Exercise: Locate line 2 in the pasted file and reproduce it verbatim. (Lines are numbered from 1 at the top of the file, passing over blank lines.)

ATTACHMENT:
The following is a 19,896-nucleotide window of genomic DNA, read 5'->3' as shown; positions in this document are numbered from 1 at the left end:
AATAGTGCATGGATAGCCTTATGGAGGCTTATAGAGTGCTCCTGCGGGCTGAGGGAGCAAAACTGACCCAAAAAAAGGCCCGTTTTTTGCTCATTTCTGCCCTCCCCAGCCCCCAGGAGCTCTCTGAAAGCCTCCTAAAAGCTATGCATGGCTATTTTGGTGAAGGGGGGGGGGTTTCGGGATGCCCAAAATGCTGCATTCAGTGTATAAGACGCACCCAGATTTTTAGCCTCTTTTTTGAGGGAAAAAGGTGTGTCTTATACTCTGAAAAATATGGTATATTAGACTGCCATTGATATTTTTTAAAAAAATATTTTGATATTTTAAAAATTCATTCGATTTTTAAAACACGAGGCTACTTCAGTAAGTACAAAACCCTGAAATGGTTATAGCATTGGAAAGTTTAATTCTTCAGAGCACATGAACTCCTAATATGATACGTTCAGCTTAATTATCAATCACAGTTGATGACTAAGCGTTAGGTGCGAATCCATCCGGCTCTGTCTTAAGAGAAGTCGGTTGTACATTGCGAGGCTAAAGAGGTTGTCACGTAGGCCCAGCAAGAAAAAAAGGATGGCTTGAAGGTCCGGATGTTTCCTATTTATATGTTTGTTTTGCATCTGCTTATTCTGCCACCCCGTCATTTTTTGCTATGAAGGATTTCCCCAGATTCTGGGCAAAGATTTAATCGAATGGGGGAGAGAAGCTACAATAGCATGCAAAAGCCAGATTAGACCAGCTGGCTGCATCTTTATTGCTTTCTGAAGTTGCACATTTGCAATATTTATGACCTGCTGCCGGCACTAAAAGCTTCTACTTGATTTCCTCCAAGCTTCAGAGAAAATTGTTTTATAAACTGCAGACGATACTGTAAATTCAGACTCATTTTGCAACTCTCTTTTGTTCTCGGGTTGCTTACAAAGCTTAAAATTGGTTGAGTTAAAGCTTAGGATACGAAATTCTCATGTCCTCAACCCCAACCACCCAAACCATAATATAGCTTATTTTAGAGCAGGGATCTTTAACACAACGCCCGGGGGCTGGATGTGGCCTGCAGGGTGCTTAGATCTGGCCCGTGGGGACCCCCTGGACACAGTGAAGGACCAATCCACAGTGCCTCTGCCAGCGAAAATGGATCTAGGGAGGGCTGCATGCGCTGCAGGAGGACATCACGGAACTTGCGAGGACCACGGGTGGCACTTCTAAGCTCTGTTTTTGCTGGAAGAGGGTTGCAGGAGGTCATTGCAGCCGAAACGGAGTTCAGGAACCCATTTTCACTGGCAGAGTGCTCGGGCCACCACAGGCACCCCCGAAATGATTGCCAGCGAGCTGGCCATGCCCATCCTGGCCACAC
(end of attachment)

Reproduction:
AATAGTGCATGGATAGCCTTATGGAGGCTTATAGAGTGCTCCTGCGGGCTGAGGGAGCAAAACTGACCCAAAAAAAGGCCCGTTTTTTGCTCATTTCTGCCCTCCCCAGCCCCCAGGAGCTCTCTGAAAGCCTCCTAAAAGCTATGCATGGCTATTTTGGTGAAGGGGGGGGGGTTTCGGGATGCCCAAAATGCTGCATTCAGTGTATAAGACGCACCCAGATTTTTAGCCTCTTTTTTGAGGGAAAAAGGTGTGTCTTATACTCTGAAAAATATGGTATATTAGACTGCCATTGATATTTTTTAAAAAAATATTTTGATATTTTAAAAATTCATTCGATTTTTAAAACACGAGGCTACTTCAGTAAGTACAAAACCCTGAAATGGTTATAGCATTGGAAAGTTTAATTCTTCAGAGCACATGAACTCCTAATATGATACGTTCAGCTTAATTATCAATCACAGTTGATGACTAAGCGTTAGGTGCGAATCCATCCGGCTCTGTCTTAAGAGAAGTCGGTTGTACATTGCGAGGCTAAAGAGGTTGTCACGTAGGCCCAGCAAGAAAAAAAGGATGGCTTGAAGGTCCGGATGTTTCCTATTTATATGTTTGTTTTGCATCTGCTTATTCTGCCACCCCGTCATTTTTTGCTATGAAGGATTTCCCCAGATTCTGGGCAAAGATTTAATCGAATGGGGGAGAGAAGCTACAATAGCATGCAAAAGCCAGATTAGACCAGCTGGCTGCATCTTTATTGCTTTCTGAAGTTGCACATTTGCAATATTTATGACCTGCTGCCGGCACTAAAAGCTTCTACTTGATTTCCTCCAAGCTTCAGAGAAAATTGTTTTATAAACTGCAGACGATACTGTAAATTCAGACTCATTTTGCAACTCTCTTTTGTTCTCGGGTTGCTTACAAAGCTTAAAATTGGTTGAGTTAAAGCTTAGGATACGAAATTCTCATGTCCTCAACCCCAACCACCCAAACCATAATATAGCTTATTTTAGAGCAGGGATCTTTAACACAACGCCCGGGGGCTGGATGTGGCCTGCAGGGTGCTTAGATCTGGCCCGTGGGGACCCCCTGGACACAGTGAAGGACCAATCCACAGTGCCTCTGCCAGCGAAAATGGATCTAGGGAGGGCTGCATGCGCTGCAGGAGGACATCACGGAACTTGCGAGGACCACGGGTGGCACTTCTAAGCTCTGTTTTTGCTGGAAGAGGGTTGCAGGAGGTCATTGCAGCCGAAACGGAGTTCAGGAACCCATTTTCACTGGCAGAGTGCTCGGGCCACCACAGGCACCCCCGAAATGATTGCCAGCGAGCTGGCCATGCCCATCCTGGCCACAC